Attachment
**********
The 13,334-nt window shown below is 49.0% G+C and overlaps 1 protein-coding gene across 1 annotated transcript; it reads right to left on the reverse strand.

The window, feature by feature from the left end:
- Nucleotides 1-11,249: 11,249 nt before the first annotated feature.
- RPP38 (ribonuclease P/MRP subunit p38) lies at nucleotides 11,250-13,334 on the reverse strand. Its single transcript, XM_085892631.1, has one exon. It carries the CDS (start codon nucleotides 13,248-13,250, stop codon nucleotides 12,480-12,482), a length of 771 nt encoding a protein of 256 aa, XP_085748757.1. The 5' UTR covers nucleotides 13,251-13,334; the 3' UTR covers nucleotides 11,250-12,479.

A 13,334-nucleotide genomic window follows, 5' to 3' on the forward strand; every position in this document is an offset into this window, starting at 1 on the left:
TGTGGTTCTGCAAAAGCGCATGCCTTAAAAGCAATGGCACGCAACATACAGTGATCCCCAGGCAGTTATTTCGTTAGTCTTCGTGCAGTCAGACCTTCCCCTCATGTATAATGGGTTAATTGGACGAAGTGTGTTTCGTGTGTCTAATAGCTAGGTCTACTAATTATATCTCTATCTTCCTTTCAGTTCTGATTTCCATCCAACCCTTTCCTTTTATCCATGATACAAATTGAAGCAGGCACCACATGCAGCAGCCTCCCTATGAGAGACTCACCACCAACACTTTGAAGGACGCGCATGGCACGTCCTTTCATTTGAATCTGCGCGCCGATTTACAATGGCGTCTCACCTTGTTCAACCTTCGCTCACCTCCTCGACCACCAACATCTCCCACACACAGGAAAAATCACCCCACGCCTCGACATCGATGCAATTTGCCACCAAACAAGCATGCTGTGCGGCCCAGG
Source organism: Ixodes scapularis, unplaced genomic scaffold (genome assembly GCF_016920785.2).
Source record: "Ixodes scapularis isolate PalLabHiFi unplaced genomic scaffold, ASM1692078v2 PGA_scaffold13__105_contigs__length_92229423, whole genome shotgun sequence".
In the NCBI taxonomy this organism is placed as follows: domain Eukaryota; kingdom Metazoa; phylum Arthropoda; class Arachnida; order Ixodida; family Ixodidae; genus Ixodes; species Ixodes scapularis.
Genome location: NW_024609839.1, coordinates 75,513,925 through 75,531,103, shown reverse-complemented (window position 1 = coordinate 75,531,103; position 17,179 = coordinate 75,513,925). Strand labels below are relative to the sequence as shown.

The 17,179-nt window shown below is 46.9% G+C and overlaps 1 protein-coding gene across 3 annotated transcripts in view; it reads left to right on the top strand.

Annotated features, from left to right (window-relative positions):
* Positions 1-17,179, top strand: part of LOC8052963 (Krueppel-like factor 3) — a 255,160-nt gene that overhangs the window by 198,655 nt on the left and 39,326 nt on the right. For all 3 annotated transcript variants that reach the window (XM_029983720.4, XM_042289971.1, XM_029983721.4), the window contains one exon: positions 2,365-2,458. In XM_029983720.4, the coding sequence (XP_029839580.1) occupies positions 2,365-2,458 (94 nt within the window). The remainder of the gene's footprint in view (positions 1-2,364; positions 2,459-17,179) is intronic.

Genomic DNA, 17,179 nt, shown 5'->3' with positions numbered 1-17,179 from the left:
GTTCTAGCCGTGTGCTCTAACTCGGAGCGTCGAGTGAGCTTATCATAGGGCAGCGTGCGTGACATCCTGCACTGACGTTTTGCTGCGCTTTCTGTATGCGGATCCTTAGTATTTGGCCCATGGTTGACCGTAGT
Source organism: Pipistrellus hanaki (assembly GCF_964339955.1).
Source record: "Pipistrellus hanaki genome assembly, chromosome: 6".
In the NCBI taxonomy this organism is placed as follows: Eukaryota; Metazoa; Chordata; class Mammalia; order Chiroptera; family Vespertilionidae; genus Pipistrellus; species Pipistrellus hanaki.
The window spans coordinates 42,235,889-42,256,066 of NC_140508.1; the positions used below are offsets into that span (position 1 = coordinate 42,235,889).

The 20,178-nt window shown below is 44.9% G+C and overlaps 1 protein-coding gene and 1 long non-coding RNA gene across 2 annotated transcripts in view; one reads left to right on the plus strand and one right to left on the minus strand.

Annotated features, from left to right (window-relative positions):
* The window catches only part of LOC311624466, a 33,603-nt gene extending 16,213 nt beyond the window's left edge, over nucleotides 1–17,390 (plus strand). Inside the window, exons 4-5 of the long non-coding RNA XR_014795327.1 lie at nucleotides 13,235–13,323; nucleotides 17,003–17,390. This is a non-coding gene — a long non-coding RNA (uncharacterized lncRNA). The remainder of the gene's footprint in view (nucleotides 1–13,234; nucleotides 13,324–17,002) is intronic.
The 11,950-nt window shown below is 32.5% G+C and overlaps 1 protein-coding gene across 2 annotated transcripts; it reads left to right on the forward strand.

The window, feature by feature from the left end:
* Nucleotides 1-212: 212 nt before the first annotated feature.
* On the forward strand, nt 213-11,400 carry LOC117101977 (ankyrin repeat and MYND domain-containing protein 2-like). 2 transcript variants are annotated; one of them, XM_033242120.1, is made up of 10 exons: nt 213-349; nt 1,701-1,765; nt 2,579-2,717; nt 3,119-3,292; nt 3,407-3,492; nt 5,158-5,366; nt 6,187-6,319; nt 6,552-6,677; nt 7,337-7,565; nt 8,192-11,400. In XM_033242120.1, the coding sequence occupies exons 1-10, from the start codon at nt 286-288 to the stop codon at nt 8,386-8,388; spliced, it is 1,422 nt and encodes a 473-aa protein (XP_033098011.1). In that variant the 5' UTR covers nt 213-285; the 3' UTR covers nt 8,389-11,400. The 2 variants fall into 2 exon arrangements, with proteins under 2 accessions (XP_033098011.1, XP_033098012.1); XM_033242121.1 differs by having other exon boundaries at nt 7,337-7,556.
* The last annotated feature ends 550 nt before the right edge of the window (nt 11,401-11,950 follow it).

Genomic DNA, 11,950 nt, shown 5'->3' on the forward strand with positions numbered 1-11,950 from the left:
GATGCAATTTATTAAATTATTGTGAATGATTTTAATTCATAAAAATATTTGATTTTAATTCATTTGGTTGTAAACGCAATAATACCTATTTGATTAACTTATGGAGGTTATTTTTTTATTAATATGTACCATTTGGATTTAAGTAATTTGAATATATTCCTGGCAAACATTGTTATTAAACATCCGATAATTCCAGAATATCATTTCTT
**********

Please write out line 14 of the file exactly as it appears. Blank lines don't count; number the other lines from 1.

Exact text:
Genomic DNA, 17,179 nt, shown 5'->3' with positions numbered 1-17,179 from the left: